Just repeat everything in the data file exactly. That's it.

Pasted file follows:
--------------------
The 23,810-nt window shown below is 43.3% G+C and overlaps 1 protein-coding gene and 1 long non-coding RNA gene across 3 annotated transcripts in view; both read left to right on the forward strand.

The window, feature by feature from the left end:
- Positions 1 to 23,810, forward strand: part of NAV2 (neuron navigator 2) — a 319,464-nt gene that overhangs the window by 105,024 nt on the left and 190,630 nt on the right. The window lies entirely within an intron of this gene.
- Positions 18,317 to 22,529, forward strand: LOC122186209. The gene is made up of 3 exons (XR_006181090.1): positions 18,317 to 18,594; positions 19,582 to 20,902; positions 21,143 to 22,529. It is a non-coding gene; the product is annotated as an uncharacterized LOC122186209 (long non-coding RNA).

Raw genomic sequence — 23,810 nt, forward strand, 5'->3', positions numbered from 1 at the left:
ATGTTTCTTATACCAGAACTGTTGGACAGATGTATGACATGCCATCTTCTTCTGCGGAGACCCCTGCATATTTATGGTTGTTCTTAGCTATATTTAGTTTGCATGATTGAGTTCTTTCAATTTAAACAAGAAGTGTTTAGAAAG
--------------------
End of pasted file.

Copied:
The 23,810-nt window shown below is 43.3% G+C and overlaps 1 protein-coding gene and 1 long non-coding RNA gene across 3 annotated transcripts in view; both read left to right on the forward strand.

The window, feature by feature from the left end:
- Positions 1 to 23,810, forward strand: part of NAV2 (neuron navigator 2) — a 319,464-nt gene that overhangs the window by 105,024 nt on the left and 190,630 nt on the right. The window lies entirely within an intron of this gene.
- Positions 18,317 to 22,529, forward strand: LOC122186209. The gene is made up of 3 exons (XR_006181090.1): positions 18,317 to 18,594; positions 19,582 to 20,902; positions 21,143 to 22,529. It is a non-coding gene; the product is annotated as an uncharacterized LOC122186209 (long non-coding RNA).

Raw genomic sequence — 23,810 nt, forward strand, 5'->3', positions numbered from 1 at the left:
ATGTTTCTTATACCAGAACTGTTGGACAGATGTATGACATGCCATCTTCTTCTGCGGAGACCCCTGCATATTTATGGTTGTTCTTAGCTATATTTAGTTTGCATGATTGAGTTCTTTCAATTTAAACAAGAAGTGTTTAGAAAG